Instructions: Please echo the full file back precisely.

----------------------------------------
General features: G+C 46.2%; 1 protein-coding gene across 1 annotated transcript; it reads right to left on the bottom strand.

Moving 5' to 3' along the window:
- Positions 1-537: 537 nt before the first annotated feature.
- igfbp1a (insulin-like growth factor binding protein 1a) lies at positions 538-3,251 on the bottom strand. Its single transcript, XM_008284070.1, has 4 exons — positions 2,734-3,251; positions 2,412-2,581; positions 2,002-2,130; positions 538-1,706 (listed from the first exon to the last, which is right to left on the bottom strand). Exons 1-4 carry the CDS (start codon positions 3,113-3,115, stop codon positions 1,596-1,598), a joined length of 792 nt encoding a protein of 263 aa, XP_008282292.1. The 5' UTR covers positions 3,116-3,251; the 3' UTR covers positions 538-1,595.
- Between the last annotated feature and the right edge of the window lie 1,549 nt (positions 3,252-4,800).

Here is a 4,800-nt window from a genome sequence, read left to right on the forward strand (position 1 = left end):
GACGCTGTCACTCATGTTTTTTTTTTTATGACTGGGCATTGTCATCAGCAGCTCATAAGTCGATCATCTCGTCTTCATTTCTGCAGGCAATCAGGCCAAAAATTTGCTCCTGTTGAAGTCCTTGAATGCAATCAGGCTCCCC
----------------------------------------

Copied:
General features: G+C 46.2%; 1 protein-coding gene across 1 annotated transcript; it reads right to left on the bottom strand.

Moving 5' to 3' along the window:
- Positions 1-537: 537 nt before the first annotated feature.
- igfbp1a (insulin-like growth factor binding protein 1a) lies at positions 538-3,251 on the bottom strand. Its single transcript, XM_008284070.1, has 4 exons — positions 2,734-3,251; positions 2,412-2,581; positions 2,002-2,130; positions 538-1,706 (listed from the first exon to the last, which is right to left on the bottom strand). Exons 1-4 carry the CDS (start codon positions 3,113-3,115, stop codon positions 1,596-1,598), a joined length of 792 nt encoding a protein of 263 aa, XP_008282292.1. The 5' UTR covers positions 3,116-3,251; the 3' UTR covers positions 538-1,595.
- Between the last annotated feature and the right edge of the window lie 1,549 nt (positions 3,252-4,800).

Here is a 4,800-nt window from a genome sequence, read left to right on the forward strand (position 1 = left end):
GACGCTGTCACTCATGTTTTTTTTTTTATGACTGGGCATTGTCATCAGCAGCTCATAAGTCGATCATCTCGTCTTCATTTCTGCAGGCAATCAGGCCAAAAATTTGCTCCTGTTGAAGTCCTTGAATGCAATCAGGCTCCCC